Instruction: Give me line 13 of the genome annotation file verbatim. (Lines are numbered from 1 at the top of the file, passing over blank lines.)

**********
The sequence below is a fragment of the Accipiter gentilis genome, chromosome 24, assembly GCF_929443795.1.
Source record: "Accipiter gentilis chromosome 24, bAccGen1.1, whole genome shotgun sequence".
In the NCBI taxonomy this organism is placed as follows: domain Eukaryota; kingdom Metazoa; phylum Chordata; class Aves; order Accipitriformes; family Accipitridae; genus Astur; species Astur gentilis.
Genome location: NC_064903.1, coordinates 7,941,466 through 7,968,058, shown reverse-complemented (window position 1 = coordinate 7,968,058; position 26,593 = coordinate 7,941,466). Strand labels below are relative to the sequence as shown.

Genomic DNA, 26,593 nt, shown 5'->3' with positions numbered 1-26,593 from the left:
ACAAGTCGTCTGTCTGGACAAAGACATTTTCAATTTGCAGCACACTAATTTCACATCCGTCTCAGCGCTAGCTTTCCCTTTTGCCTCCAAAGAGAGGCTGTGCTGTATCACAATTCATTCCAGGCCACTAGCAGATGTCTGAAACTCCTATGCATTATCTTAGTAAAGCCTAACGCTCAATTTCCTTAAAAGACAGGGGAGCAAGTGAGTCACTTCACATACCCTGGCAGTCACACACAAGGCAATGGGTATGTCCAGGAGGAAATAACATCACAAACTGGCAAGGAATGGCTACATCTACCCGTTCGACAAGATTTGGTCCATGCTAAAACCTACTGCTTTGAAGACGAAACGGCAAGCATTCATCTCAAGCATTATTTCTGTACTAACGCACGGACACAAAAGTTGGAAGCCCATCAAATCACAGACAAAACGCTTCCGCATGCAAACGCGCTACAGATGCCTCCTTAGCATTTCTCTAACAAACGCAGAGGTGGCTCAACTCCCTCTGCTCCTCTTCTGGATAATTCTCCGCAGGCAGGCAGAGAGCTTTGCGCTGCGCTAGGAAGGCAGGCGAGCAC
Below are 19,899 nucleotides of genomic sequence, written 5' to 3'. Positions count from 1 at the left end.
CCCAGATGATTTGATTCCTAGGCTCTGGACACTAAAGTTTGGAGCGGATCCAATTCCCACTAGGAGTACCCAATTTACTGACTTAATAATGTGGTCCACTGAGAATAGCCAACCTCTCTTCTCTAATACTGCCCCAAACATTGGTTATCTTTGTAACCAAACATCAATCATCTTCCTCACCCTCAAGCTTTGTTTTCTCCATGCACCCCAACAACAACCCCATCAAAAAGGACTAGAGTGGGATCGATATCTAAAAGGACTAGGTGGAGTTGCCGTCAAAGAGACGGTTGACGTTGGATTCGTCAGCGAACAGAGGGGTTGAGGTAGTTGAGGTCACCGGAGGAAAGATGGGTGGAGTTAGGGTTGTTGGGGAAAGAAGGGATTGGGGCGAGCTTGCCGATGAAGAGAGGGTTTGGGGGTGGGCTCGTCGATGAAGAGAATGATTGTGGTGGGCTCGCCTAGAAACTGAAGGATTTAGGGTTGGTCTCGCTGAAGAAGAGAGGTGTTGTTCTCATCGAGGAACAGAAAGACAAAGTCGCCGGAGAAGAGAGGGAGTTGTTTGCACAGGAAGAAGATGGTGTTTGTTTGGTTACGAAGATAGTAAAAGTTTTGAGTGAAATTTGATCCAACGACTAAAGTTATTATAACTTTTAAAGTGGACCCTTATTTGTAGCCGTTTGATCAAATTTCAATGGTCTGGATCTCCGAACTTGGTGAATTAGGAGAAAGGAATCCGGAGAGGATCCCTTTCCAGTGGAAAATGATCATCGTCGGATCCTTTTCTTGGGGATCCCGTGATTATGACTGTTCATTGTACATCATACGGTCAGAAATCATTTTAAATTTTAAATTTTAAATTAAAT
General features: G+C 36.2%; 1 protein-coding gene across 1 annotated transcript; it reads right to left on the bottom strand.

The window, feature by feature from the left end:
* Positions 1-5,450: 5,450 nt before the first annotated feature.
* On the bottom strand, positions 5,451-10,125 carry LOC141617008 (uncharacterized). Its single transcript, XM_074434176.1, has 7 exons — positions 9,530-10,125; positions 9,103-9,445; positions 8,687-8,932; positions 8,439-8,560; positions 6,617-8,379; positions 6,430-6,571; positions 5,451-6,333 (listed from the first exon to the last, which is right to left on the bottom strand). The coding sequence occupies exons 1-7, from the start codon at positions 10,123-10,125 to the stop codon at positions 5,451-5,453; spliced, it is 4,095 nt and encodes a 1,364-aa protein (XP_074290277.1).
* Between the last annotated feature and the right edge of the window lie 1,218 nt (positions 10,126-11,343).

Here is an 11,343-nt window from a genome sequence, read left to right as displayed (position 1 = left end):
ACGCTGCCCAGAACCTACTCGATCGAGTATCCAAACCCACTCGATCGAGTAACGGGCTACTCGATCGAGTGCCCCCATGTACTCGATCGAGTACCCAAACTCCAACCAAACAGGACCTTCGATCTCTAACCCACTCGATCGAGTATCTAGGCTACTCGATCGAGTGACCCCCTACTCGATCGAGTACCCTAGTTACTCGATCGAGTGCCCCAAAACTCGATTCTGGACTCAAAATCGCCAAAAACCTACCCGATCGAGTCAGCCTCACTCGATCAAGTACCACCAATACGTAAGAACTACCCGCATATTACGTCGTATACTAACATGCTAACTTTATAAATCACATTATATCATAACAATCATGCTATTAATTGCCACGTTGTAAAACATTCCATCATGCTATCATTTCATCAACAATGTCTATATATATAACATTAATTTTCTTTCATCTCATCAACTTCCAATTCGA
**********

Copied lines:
* Between the last annotated feature and the right edge of the window lie 1,218 nt (positions 10,126-11,343).